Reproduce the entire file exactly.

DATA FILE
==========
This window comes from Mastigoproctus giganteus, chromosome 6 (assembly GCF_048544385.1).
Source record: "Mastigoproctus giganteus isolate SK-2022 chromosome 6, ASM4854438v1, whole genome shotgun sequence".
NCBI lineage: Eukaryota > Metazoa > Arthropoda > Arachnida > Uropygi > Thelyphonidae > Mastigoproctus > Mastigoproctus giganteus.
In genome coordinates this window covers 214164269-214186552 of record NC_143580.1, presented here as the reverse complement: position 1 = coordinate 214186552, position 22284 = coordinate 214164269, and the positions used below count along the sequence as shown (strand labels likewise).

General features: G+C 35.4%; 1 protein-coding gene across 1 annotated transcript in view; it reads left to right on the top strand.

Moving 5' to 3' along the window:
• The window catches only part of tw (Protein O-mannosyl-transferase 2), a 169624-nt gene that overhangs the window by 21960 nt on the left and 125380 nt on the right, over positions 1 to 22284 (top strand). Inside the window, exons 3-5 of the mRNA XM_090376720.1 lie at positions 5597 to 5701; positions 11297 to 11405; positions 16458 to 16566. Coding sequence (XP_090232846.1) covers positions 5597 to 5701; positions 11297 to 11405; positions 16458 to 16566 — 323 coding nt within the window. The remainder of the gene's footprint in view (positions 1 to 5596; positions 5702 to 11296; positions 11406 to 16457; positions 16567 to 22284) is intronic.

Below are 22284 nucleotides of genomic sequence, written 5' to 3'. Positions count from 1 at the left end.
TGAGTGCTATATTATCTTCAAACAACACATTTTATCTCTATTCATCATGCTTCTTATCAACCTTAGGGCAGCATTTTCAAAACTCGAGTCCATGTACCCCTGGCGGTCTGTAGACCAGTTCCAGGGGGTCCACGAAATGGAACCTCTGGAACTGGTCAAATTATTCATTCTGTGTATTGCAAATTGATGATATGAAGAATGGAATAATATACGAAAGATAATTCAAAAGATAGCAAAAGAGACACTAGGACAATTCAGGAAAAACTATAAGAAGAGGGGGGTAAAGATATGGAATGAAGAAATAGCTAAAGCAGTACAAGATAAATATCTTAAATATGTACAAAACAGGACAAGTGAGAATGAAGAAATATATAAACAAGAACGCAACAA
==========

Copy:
This window comes from Mastigoproctus giganteus, chromosome 6 (assembly GCF_048544385.1).
Source record: "Mastigoproctus giganteus isolate SK-2022 chromosome 6, ASM4854438v1, whole genome shotgun sequence".
NCBI lineage: Eukaryota > Metazoa > Arthropoda > Arachnida > Uropygi > Thelyphonidae > Mastigoproctus > Mastigoproctus giganteus.
In genome coordinates this window covers 214164269-214186552 of record NC_143580.1, presented here as the reverse complement: position 1 = coordinate 214186552, position 22284 = coordinate 214164269, and the positions used below count along the sequence as shown (strand labels likewise).

General features: G+C 35.4%; 1 protein-coding gene across 1 annotated transcript in view; it reads left to right on the top strand.

Moving 5' to 3' along the window:
• The window catches only part of tw (Protein O-mannosyl-transferase 2), a 169624-nt gene that overhangs the window by 21960 nt on the left and 125380 nt on the right, over positions 1 to 22284 (top strand). Inside the window, exons 3-5 of the mRNA XM_090376720.1 lie at positions 5597 to 5701; positions 11297 to 11405; positions 16458 to 16566. Coding sequence (XP_090232846.1) covers positions 5597 to 5701; positions 11297 to 11405; positions 16458 to 16566 — 323 coding nt within the window. The remainder of the gene's footprint in view (positions 1 to 5596; positions 5702 to 11296; positions 11406 to 16457; positions 16567 to 22284) is intronic.

Below are 22284 nucleotides of genomic sequence, written 5' to 3'. Positions count from 1 at the left end.
TGAGTGCTATATTATCTTCAAACAACACATTTTATCTCTATTCATCATGCTTCTTATCAACCTTAGGGCAGCATTTTCAAAACTCGAGTCCATGTACCCCTGGCGGTCTGTAGACCAGTTCCAGGGGGTCCACGAAATGGAACCTCTGGAACTGGTCAAATTATTCATTCTGTGTATTGCAAATTGATGATATGAAGAATGGAATAATATACGAAAGATAATTCAAAAGATAGCAAAAGAGACACTAGGACAATTCAGGAAAAACTATAAGAAGAGGGGGGTAAAGATATGGAATGAAGAAATAGCTAAAGCAGTACAAGATAAATATCTTAAATATGTACAAAACAGGACAAGTGAGAATGAAGAAATATATAAACAAGAACGCAACAA